Understanding food supply chain and drivers of soaring prices
According to the World Bank, Bermuda still has one of, if not, the highest GDP per capita world-wide at $110,869.50.
Hah! If they only knew just how extraordinarily expensive it is to live on an isolated island where everything — except sand, seaweed, limited broccoli and potato crops, native paw-paw, banana, loquat and Surinam cherries — is imported.
Our community is food and fuel challenged greatly these days!
Even so, we are not alone.
Listen to the same problems of serious price escalation by producers, wholesalers, distributors, and consumers in the United States at CBS Morning Grocery Sticker Shock. - A look behind the scenes along the food supply chain.
Understanding the food supply chain
Farm producers: let’s use growing lettuce (arugula) as an example. Highly dependent on labour, weather, soil production, fertiliser over/undersupply, pollination (bees), machinery, processing (cleansing and packaging), with additional setbacks these last couple of years from Covid, the Ukraine war of grain attrition, extreme heat, drought and time deterioration.
Then, additional costs: insurance, storage, fuel, taxes, plus surplus/scarcity changes in bargaining power and sales price fluctuations. All good returns when crops supplies are limited, lower when growth surpluses hit the market. Yet production costs remain the same or greater. The farmer gets the smallest slice of the production pie.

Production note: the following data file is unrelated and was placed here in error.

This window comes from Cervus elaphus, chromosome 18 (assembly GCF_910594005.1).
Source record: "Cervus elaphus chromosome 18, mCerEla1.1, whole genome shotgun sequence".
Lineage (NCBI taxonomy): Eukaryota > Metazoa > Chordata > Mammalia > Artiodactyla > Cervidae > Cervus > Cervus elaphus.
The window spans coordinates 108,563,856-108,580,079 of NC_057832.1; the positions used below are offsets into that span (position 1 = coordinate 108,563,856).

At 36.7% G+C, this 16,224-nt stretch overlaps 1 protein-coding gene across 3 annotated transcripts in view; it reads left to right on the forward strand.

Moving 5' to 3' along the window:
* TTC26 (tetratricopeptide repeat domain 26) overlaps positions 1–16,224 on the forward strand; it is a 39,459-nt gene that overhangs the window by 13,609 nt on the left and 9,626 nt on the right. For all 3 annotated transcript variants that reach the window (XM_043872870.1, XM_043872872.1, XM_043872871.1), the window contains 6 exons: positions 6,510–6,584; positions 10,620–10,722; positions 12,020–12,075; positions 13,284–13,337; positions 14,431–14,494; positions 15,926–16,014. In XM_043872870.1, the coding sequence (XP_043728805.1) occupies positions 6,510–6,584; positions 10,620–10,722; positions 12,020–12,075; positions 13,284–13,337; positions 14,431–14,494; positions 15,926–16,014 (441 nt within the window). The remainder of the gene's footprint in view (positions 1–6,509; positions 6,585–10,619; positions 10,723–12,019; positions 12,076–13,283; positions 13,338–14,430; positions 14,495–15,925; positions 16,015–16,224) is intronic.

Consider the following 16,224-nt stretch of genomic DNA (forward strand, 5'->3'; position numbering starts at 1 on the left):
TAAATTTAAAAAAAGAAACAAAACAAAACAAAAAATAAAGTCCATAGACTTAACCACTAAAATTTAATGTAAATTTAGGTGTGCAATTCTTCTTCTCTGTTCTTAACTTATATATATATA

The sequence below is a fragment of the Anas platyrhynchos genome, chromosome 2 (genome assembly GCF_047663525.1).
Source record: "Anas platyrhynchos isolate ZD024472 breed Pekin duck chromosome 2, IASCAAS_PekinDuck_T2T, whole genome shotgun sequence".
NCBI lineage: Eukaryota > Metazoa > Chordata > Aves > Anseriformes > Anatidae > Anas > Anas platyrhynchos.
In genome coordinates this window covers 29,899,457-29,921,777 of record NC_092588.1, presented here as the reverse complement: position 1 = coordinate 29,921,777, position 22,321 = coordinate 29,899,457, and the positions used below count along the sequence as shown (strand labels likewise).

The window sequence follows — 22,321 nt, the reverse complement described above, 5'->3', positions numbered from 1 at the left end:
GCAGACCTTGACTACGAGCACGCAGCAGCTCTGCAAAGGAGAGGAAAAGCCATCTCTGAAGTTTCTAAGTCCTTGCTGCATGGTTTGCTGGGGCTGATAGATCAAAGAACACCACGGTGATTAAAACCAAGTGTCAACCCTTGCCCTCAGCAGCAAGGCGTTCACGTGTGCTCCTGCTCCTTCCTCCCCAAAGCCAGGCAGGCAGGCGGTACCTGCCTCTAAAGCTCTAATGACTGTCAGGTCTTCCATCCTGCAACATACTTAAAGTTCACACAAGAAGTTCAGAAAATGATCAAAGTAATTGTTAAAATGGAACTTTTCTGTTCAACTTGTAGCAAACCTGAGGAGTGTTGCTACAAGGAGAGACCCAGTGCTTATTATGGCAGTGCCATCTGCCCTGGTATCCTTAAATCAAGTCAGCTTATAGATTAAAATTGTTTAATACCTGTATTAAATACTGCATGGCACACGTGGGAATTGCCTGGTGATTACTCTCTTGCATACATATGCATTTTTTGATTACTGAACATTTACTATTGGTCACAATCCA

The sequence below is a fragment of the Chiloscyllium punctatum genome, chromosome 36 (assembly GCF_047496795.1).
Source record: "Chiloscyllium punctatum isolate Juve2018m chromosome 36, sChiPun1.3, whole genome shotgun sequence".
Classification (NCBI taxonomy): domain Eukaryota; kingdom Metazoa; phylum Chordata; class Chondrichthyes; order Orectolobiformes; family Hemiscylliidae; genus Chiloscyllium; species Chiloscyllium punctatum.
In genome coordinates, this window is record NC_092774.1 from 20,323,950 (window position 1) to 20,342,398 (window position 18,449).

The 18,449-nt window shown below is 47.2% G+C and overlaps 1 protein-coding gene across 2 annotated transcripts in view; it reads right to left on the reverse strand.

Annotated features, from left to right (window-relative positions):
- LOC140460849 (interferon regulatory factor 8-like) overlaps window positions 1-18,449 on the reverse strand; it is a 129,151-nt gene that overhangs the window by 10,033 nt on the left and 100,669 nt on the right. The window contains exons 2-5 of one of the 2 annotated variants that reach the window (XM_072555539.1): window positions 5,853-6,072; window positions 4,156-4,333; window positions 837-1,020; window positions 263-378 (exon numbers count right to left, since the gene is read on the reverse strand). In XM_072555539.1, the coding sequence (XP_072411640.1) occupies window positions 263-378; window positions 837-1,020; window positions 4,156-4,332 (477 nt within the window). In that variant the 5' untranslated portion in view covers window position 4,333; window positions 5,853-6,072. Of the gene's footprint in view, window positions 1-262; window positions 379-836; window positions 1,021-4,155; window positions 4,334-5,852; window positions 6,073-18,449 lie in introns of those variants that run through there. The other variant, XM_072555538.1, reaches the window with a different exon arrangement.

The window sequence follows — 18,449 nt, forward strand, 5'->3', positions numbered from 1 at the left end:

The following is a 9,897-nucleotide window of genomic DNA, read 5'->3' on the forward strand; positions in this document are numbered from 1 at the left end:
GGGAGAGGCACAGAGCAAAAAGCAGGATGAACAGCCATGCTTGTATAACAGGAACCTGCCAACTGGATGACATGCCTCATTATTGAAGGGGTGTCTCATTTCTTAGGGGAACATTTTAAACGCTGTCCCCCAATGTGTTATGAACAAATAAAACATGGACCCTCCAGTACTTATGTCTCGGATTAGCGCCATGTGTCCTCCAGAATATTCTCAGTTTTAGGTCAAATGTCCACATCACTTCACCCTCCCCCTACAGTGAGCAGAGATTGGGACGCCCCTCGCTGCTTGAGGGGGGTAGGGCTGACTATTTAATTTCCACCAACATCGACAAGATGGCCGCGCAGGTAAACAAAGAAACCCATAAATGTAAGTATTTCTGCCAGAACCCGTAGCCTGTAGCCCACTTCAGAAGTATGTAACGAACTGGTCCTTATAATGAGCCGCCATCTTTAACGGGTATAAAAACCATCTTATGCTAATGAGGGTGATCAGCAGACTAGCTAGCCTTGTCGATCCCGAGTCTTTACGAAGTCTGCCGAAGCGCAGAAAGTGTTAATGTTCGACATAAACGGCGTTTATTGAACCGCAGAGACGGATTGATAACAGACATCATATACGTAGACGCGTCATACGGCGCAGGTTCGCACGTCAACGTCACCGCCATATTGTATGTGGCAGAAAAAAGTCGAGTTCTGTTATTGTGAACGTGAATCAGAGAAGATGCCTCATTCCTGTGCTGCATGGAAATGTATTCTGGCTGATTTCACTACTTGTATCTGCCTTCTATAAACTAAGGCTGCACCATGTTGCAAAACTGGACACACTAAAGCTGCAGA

Middle-tier processors: purchase raw produce from growers. Enter their shipping, fuel, plant, machinery, labour and benefits, marketing, packaging, machinery, marketing, packaging, processing and production convenience, distribution, and shipping, etc.
An estimated 30 per cent of leafy greens are reprocessed into packaged salad greens, a big staple of American diets.
Price comparison — a 5oz package of Organic Girl baby arugula costs between $3.29 and $4.49 in the US; in Bermuda the same product costs $5.99 on special or $7.99 at the regular price.
Distribution: links from processors to retailers – items are shipped from every country these days via boat, plane, rail, and highway truckers. Just about all the above factors come into play for distributing companies, along with issues that are unique to the shipping industry itself.